While substantial progress has been made in understanding different cancers (how they evolve, how they signal) and while new treatments continue to come into the marketplace, we continue to learn that there is great heterogeneity in most tumors and that the heterogeneity may increase as patients undergo treatment and the tumor figures out ways (evolves) to get around treatments.Analyzing genomic data is one way we can uncover what is happening specifically in a patient's tumor, what key driver genes are mutated, what signaling pathways are altered, and then whether we can better match a more appropriate treatment to a given patient's condition.
Our Personalized Cancer Therapy program explores the use of genomic data in cancer patients and sophisticated predictive models of a given type of cancer to inform on treatments that may be very specific to the exact type of cancer a given patient has.
In this program we are sequencing the tumor DNA of patients, their "normal" DNA (as passed on by their mothers and fathers), and RNA in the tumor. This tells us what changes in the patient's tumor are specific to the tumor and so candidates for causing the progression of the cancer or resistance to drugs. These data are then interpreted in the context of all the available data for the given type of cancer to then inform on the possible treatment paths for the given patient. This is a precision medicine approach to cancer.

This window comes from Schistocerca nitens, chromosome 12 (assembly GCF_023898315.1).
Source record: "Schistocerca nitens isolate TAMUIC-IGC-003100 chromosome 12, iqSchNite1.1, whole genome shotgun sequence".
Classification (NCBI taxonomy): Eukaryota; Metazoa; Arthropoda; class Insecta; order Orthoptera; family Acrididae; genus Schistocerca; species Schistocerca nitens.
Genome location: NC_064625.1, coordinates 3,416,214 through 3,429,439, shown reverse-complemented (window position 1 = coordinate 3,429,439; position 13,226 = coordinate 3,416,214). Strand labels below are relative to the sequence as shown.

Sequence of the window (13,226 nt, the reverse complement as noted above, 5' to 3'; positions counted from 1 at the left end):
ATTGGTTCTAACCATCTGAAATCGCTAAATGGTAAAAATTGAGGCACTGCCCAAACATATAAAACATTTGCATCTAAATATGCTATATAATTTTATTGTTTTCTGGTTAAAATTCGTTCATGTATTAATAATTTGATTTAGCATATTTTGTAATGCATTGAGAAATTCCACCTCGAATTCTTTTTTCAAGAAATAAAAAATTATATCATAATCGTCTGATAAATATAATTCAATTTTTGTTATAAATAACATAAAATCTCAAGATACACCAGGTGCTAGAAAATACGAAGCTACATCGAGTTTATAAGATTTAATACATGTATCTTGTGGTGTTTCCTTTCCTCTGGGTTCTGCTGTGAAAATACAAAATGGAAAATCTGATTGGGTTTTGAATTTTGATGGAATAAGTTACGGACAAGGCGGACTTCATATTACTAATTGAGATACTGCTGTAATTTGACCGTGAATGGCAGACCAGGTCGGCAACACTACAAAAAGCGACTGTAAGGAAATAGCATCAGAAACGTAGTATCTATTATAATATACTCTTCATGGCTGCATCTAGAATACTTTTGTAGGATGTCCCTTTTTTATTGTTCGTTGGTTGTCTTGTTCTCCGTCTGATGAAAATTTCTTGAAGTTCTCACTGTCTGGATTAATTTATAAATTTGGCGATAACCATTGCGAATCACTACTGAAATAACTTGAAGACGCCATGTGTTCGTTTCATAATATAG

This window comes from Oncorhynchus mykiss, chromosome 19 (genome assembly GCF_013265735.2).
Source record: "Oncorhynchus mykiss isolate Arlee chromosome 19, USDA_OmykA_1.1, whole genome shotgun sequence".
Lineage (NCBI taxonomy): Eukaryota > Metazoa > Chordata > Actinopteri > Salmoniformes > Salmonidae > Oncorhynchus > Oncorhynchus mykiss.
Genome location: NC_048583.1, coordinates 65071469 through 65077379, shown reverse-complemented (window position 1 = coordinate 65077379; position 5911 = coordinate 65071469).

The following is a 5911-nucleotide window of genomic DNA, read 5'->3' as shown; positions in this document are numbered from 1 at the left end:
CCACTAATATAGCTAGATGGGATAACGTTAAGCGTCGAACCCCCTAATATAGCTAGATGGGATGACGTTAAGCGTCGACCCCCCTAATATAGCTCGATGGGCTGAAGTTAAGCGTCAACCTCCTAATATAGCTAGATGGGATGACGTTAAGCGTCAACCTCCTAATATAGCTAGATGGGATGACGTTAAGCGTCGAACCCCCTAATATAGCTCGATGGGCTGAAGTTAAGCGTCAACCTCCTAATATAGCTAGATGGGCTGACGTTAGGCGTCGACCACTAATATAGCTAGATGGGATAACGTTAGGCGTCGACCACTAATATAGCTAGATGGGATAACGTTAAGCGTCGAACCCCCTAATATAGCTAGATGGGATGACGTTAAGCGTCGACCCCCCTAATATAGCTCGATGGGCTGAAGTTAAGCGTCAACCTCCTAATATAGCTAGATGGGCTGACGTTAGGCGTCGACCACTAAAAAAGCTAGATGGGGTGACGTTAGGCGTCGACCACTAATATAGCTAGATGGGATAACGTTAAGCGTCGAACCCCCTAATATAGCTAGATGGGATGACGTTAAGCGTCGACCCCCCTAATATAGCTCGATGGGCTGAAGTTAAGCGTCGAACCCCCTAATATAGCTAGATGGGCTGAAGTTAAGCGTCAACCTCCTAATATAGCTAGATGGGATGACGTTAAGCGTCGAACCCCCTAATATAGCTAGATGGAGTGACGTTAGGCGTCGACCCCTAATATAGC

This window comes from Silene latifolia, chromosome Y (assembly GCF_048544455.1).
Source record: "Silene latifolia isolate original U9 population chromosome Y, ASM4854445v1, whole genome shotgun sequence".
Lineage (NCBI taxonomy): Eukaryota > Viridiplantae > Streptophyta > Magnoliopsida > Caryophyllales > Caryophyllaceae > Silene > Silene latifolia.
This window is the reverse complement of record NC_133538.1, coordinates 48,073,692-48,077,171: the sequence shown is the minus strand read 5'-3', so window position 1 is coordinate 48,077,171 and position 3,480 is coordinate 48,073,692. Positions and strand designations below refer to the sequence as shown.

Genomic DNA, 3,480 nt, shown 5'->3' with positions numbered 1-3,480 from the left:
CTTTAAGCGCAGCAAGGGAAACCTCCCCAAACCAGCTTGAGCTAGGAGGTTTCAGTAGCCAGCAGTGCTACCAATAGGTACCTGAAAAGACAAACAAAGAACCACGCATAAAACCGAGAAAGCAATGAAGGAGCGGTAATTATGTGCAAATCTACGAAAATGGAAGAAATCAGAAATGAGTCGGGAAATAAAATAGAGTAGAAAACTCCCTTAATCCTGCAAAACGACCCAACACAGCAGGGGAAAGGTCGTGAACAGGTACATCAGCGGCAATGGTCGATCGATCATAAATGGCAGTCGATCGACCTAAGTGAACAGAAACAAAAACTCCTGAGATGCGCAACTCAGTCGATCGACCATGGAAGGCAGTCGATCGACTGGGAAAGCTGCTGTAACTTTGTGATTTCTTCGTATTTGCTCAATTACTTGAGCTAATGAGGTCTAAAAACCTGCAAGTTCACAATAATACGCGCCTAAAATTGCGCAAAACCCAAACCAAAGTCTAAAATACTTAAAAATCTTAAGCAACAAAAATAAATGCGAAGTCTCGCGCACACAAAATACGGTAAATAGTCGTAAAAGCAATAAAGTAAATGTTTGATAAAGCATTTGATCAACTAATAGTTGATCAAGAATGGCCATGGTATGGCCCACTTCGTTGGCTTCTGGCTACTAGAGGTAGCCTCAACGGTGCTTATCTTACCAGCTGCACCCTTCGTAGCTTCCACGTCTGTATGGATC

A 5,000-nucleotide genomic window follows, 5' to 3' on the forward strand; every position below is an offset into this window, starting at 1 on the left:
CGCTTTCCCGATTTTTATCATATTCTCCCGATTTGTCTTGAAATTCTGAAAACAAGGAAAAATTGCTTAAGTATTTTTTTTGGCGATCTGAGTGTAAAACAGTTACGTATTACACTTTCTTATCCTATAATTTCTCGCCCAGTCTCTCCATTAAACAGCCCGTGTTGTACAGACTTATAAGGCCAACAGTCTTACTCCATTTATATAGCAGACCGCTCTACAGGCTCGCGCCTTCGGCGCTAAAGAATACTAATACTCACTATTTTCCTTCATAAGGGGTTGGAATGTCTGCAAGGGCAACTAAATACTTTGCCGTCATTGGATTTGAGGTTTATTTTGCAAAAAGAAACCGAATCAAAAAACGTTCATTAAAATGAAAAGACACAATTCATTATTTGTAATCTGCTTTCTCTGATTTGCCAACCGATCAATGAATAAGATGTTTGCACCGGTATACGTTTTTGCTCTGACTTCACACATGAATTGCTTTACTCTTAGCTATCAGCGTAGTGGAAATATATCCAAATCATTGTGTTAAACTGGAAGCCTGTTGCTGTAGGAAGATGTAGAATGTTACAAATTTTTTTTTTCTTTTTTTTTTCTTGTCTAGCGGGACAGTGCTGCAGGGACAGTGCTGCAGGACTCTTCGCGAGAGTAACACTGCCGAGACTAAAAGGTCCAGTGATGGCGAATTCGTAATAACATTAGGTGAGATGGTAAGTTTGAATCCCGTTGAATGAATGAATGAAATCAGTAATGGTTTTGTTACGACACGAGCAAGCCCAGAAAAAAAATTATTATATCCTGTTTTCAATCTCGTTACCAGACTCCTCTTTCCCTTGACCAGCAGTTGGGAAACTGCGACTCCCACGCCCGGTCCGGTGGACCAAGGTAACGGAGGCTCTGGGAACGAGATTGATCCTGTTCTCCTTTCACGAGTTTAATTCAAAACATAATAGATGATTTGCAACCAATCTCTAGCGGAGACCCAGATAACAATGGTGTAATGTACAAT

In summary, our approach is:
- Collecting data
- Building a network model
- Making clinical predictions on potential therapeutic options
- Delivering that information to the clinician/physician to inform treatment
New York Genome Center: Mount Sinai Cancer Tumor Study Seeks to Nail Moving Targets (3/13/13)